Wes Streeting (Labour, Ilford North): I agree with my hon. Friend. I have lost count of the number of times I have heard calls for a real debate on immigration, but a real debate requires an argument. There are undoubtedly real sensitivities and concerns about immigration in communities across the country, not least when people feel that their own wages have been depressed because employers are able to bring in cheaper labour from abroad to undercut the pay, terms and conditions of local workers. For me, that is an issue of social injustice that Governments need to tackle. However, we have an ageing population and a shrinking working-age population, and we can barely afford the pensions bill. We need a greater working-age population to come to this country, do their work and pay their taxes. Any politician who says that immigration is a price that this country cannot afford must also come to the House and tell us how they plan to pay for the public services on which every citizen in this country relies.
We must grasp the reality of the immigration debate. If we continue to fail to address the genuine and well-founded concerns about immigration while pandering to the myths about it, we will set this country on a course that will make us poorer, and that would be the worst possible response to the EU referendum. If people went to the ballot box and voted to leave the European Union because they felt left behind by globalisation in a world that was changing around them, imagine the betrayal they would feel if, having been sold the promise of a brighter future, they found that jobs were drying up, the economy had been left behind and the public services on which they relied were being decimated. That is the real risk of a botched Brexit.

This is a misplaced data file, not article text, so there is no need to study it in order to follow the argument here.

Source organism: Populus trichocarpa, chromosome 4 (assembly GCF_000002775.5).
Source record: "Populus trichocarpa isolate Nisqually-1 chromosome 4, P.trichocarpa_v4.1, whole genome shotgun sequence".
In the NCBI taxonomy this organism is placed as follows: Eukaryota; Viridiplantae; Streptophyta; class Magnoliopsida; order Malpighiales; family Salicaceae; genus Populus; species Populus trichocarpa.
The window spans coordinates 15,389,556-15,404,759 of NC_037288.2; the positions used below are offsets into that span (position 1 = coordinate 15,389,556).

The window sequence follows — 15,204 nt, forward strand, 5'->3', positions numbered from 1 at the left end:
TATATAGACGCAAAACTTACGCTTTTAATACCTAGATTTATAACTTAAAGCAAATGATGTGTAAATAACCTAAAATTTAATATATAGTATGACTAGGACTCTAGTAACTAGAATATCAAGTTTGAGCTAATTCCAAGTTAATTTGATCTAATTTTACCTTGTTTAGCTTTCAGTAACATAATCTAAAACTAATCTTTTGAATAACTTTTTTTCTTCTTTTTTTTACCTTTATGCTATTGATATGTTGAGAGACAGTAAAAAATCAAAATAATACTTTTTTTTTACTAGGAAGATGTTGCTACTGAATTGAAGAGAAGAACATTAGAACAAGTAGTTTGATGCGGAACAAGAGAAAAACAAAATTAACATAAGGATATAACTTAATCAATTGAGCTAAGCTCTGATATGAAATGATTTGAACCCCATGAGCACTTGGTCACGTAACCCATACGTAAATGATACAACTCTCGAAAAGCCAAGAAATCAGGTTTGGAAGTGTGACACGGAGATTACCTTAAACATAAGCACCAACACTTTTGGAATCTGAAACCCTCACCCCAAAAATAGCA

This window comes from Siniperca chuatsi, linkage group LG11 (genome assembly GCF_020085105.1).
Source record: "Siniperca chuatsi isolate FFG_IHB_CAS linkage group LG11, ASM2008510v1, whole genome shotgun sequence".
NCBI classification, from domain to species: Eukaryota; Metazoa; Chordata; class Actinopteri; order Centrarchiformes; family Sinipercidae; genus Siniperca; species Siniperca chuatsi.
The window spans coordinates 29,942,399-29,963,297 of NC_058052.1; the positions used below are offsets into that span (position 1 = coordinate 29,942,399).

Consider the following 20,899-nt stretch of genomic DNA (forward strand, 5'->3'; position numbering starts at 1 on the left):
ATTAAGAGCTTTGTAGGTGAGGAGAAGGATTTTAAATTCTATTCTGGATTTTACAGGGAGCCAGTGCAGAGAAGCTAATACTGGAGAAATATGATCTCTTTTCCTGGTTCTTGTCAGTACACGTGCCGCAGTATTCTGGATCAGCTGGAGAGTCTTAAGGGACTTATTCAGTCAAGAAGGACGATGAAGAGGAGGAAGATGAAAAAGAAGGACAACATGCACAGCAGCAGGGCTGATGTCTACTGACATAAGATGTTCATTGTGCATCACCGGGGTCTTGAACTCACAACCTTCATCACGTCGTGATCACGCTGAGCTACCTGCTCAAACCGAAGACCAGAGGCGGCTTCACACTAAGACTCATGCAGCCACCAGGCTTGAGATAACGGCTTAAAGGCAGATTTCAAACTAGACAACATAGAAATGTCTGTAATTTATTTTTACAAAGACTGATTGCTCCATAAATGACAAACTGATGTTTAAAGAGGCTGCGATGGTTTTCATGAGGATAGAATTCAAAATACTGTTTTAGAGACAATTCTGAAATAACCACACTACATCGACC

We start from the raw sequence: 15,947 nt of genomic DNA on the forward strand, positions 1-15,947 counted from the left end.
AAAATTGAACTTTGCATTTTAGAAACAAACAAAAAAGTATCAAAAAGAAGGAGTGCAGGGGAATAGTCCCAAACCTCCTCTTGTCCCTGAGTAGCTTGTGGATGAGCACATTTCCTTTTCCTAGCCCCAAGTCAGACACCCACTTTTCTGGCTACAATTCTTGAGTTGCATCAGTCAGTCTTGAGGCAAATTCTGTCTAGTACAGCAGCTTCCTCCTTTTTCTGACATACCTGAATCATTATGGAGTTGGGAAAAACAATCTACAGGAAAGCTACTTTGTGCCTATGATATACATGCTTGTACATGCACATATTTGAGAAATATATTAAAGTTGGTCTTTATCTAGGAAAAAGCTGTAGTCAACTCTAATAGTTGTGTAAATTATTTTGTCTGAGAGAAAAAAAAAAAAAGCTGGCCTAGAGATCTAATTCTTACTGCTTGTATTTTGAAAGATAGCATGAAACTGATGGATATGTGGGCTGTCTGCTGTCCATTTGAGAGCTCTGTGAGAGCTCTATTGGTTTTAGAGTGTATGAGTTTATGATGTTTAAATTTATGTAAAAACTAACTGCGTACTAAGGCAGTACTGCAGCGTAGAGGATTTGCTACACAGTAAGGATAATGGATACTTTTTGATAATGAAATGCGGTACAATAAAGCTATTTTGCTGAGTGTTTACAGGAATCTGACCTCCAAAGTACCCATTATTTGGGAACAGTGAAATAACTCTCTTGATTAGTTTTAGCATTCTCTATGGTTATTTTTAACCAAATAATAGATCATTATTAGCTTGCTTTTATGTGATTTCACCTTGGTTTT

In the context of a rapidly changing global economy in which jobs are changing, huge digitalisation is taking place and a new industrial revolution is sweeping the country at a pace and scale that we have never seen before, the purpose of the Labour party has never been more relevant or more urgently needed. More than 100 years ago, the party was founded to champion the interests of labour over the interests of capital. In a future of deregulation and a loss of jobs because they no longer exist in huge sectors of the economy, it is the job of the Labour party to protect the interests of labour.
When we look at what this Budget does to the self-employed, the strivers and the people across the private sector who make up the backbone of the economy and at what it does to public services, and when we look at how the Government are botching Brexit, we can see that it is long past time for the Labour party to take this lot apart. People across the country are counting on us to be an effective Opposition and an alternative Government. That is the job that we must face up to, and we need to start doing it sooner rather than later.